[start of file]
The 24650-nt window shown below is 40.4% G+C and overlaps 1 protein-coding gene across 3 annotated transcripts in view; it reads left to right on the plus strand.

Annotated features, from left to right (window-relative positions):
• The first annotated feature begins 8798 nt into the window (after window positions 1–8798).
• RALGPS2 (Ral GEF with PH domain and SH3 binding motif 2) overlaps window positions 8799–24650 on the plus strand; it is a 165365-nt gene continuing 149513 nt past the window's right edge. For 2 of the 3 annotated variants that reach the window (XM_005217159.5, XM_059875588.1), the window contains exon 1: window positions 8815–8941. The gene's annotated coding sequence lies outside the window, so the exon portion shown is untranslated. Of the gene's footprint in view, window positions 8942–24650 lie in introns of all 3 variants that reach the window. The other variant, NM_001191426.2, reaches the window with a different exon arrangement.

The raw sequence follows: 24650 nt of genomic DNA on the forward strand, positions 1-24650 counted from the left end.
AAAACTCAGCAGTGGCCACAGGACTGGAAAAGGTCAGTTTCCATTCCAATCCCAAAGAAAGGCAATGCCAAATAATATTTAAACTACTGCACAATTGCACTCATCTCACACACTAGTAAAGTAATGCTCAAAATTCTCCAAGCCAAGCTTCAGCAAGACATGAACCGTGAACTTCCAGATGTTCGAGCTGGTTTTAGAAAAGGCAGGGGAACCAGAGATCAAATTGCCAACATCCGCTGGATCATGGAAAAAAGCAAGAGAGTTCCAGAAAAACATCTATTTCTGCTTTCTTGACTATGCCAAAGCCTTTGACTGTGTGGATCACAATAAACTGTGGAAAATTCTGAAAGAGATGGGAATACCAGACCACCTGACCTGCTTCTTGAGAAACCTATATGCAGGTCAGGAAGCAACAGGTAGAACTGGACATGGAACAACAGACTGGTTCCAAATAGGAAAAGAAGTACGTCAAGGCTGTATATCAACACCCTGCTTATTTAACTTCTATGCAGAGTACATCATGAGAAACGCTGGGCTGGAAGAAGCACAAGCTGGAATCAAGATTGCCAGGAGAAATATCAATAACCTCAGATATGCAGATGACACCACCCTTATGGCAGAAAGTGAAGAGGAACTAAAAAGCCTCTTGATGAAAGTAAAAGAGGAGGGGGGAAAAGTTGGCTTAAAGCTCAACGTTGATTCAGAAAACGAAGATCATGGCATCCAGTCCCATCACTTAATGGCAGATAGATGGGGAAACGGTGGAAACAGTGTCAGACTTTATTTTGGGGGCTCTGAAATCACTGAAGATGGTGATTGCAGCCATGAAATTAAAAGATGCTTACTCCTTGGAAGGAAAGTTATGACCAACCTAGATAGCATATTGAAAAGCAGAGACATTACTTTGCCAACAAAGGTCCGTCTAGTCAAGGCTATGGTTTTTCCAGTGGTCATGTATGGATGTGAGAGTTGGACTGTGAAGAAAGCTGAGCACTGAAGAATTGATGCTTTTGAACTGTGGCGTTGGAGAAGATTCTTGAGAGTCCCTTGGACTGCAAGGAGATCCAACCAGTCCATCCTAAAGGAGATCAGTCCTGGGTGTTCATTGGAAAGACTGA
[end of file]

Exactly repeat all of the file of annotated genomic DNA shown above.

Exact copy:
The 24650-nt window shown below is 40.4% G+C and overlaps 1 protein-coding gene across 3 annotated transcripts in view; it reads left to right on the plus strand.

Annotated features, from left to right (window-relative positions):
• The first annotated feature begins 8798 nt into the window (after window positions 1–8798).
• RALGPS2 (Ral GEF with PH domain and SH3 binding motif 2) overlaps window positions 8799–24650 on the plus strand; it is a 165365-nt gene continuing 149513 nt past the window's right edge. For 2 of the 3 annotated variants that reach the window (XM_005217159.5, XM_059875588.1), the window contains exon 1: window positions 8815–8941. The gene's annotated coding sequence lies outside the window, so the exon portion shown is untranslated. Of the gene's footprint in view, window positions 8942–24650 lie in introns of all 3 variants that reach the window. The other variant, NM_001191426.2, reaches the window with a different exon arrangement.

The raw sequence follows: 24650 nt of genomic DNA on the forward strand, positions 1-24650 counted from the left end.
AAAACTCAGCAGTGGCCACAGGACTGGAAAAGGTCAGTTTCCATTCCAATCCCAAAGAAAGGCAATGCCAAATAATATTTAAACTACTGCACAATTGCACTCATCTCACACACTAGTAAAGTAATGCTCAAAATTCTCCAAGCCAAGCTTCAGCAAGACATGAACCGTGAACTTCCAGATGTTCGAGCTGGTTTTAGAAAAGGCAGGGGAACCAGAGATCAAATTGCCAACATCCGCTGGATCATGGAAAAAAGCAAGAGAGTTCCAGAAAAACATCTATTTCTGCTTTCTTGACTATGCCAAAGCCTTTGACTGTGTGGATCACAATAAACTGTGGAAAATTCTGAAAGAGATGGGAATACCAGACCACCTGACCTGCTTCTTGAGAAACCTATATGCAGGTCAGGAAGCAACAGGTAGAACTGGACATGGAACAACAGACTGGTTCCAAATAGGAAAAGAAGTACGTCAAGGCTGTATATCAACACCCTGCTTATTTAACTTCTATGCAGAGTACATCATGAGAAACGCTGGGCTGGAAGAAGCACAAGCTGGAATCAAGATTGCCAGGAGAAATATCAATAACCTCAGATATGCAGATGACACCACCCTTATGGCAGAAAGTGAAGAGGAACTAAAAAGCCTCTTGATGAAAGTAAAAGAGGAGGGGGGAAAAGTTGGCTTAAAGCTCAACGTTGATTCAGAAAACGAAGATCATGGCATCCAGTCCCATCACTTAATGGCAGATAGATGGGGAAACGGTGGAAACAGTGTCAGACTTTATTTTGGGGGCTCTGAAATCACTGAAGATGGTGATTGCAGCCATGAAATTAAAAGATGCTTACTCCTTGGAAGGAAAGTTATGACCAACCTAGATAGCATATTGAAAAGCAGAGACATTACTTTGCCAACAAAGGTCCGTCTAGTCAAGGCTATGGTTTTTCCAGTGGTCATGTATGGATGTGAGAGTTGGACTGTGAAGAAAGCTGAGCACTGAAGAATTGATGCTTTTGAACTGTGGCGTTGGAGAAGATTCTTGAGAGTCCCTTGGACTGCAAGGAGATCCAACCAGTCCATCCTAAAGGAGATCAGTCCTGGGTGTTCATTGGAAAGACTGA